Gastroenteritis Average Cost

From 336 quotes ranging from $200 - 2,000

Average Cost


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What are Gastroenteritis?

The most common symptoms of gastroenteritis are vomiting and diarrhea. Although it’s normal for your cat to vomit or have diarrhea on occasion, if it is happening repeatedly within a short time frame, this signals something more serious. Cats can become severely dehydrated if their gastroenteritis is not properly treated, so it’s important to seek medical attention as soon as possible.

Gastroenteritis describes the inflammation of your cat’s stomach and intestines, or the gastrointestinal tract. It can be caused by something as minor as a change in your cat’s diet to more serious issues such as infections, pancreatitis, and intestinal blockages.

Symptoms of Gastroenteritis in Cats

Gastroenteritis disrupts the functioning of your cat’s gastrointestinal tract and causes discomfort. You may notice your cat acting sluggish or lazy, with little to no energy. Besides lethargy, some of the other symptoms you may observe include:

  • Vomiting
  • Diarrhea
  • Dry heaving
  • Gagging
  • Abdominal pain or tenderness
  • Loss of appetite
  • Fever

Causes of Gastroenteritis in Cats

A cat’s stomach and intestines can become irritated and inflamed for a number of reasons. Some of the underlying causes will require treatment by a veterinarian, while others can be treated at home. However, you will need to bring your cat to the vet to determine the cause. Gastroenteritis is most commonly caused by:

  • Dietary changes
  • Reaction to medication
  • Hyperthyroidism
  • Pancreatitis, or other abdominal disorders
  • Bacterial infection
  • Exposure to toxins
  • Blockages
  • Virus
  • Parasitic infection

Diagnosis of Gastroenteritis in Cats

To determine what is causing your cat’s gastroenteritis, the vet will need to perform tests to eliminate as many causes as possible. As soon as you arrive at the vet’s office, it’s important to give the vet information on your cat’s diet and medical history. If your cat has just started to take a new medication or eat a new cat food, don’t forget to bring this up in the consultation. Vets will also need to know if it’s possible your cat has been exposed to anything toxic in your home. For example, if you accidentally left a household cleaner out where your cat could reach it or sprayed pesticides in your yard, it’s important to let the vet know. 

After collecting all of this information from you, the vet will most likely perform a complete blood count test, urinalysis, and blood chemistry profile. These tests will help the vet identify any abnormalities in the cat’s health. For example, if a bacterial infection is the cause, the vet will see an elevated level of white blood cells in the complete blood count test. The vet may also perform an ultrasound on the cat’s abdomen to determine if there are any blockages that could be causing the cat discomfort.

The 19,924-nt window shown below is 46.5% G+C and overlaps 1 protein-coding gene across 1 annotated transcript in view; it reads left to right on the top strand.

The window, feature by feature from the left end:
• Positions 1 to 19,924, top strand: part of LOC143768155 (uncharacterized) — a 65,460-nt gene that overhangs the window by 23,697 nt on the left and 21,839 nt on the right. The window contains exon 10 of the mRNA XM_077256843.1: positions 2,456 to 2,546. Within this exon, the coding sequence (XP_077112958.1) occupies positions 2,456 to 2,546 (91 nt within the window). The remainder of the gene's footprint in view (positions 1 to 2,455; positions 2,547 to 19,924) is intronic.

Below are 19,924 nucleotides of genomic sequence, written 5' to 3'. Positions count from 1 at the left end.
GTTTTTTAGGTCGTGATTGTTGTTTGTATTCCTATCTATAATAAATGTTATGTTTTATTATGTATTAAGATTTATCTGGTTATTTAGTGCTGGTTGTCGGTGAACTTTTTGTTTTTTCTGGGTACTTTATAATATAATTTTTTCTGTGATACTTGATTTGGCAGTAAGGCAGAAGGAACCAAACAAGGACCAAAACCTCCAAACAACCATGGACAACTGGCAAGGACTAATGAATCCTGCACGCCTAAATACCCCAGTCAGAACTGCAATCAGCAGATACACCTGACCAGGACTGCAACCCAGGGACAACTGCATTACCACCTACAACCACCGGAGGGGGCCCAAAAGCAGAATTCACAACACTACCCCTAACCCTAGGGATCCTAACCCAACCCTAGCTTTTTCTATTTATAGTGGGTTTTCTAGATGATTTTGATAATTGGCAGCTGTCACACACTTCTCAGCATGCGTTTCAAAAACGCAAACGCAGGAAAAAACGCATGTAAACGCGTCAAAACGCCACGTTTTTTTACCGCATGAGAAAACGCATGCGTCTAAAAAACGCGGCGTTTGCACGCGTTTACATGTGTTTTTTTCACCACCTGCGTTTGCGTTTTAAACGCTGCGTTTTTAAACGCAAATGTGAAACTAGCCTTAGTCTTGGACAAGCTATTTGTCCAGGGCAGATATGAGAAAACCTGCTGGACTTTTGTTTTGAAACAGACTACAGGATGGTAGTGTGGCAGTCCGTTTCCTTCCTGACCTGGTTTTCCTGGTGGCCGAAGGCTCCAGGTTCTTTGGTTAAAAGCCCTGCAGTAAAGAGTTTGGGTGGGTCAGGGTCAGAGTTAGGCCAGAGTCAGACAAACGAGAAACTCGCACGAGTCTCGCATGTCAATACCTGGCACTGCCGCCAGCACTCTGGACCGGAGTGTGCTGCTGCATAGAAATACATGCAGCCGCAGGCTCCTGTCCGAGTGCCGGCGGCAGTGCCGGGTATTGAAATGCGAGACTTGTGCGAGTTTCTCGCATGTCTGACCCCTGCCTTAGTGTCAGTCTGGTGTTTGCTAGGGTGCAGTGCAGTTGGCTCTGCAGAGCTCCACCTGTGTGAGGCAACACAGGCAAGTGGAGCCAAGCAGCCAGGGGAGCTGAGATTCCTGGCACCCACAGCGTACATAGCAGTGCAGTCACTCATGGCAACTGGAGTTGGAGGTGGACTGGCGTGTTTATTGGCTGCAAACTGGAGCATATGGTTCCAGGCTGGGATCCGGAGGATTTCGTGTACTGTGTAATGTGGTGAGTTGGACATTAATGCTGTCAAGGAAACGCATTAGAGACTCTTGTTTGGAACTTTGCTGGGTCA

Treatment of Gastroenteritis in Cats

The treatment of gastroenteritis in cats will depend on the underlying cause of the condition. First, the vet will focus on stabilizing your cat if the tests reveal the cat is severely dehydrated or suffering from an electrolyte imbalance due to vomiting and diarrhea.  If the diarrhea and vomiting is ongoing, the vet can also administer medications that will disrupt stomach and intestinal activity. 

If a bacterial or parasitic infection is the cause, medication will be prescribed to your cat. However, if it’s a virus, you will have to wait for it to pass since it can’t be treated with medication. Medication will also be administered if the cause is pancreatitis or hyperthyroidism. However, it’s important to note the vet will most likely require that you wait about 24 hours before giving the first dose of medication. During the first 24 hours, the treatment will focus on putting a stop to the vomiting and diarrhea. If you don’t stop the vomiting before you administer medication, chances are your cat will throw up a pill not long after you give it to him.

Most gastroenteritis cases can be treated with medication. However, your cat will need surgery if the cause of the gastroenteritis is a blockage in the stomach or intestines. 

Recovery of Gastroenteritis in Cats

After your cat is rehydrated and given medication to slow down his gastrointestinal tract, he should begin to immediately feel better. If the symptoms go away, the vet will most likely not need to see your cat again. However, if after 48 hours, your cat is still exhibiting gastroenteritis symptoms, you should have him reevaluated. 

The vet may ask that you adjust your cat’s diet while he recovers from gastroenteritis. You may need to cut back on the food you give your cat for the first 24 hours and then slowly begin to reintroduce him to very bland food that won’t upset his stomach. The vet may also tell you to limit the amount of water your cat drinks for the first 24 hours. But, do not make these decisions on your own—always ask a veterinarian what is right for your cat.

Gastroenteritis Questions and Advice from Veterinary Professionals

Jinxi and dusty
5 Years
Moderate condition
0 found helpful
Moderate condition

Has Symptoms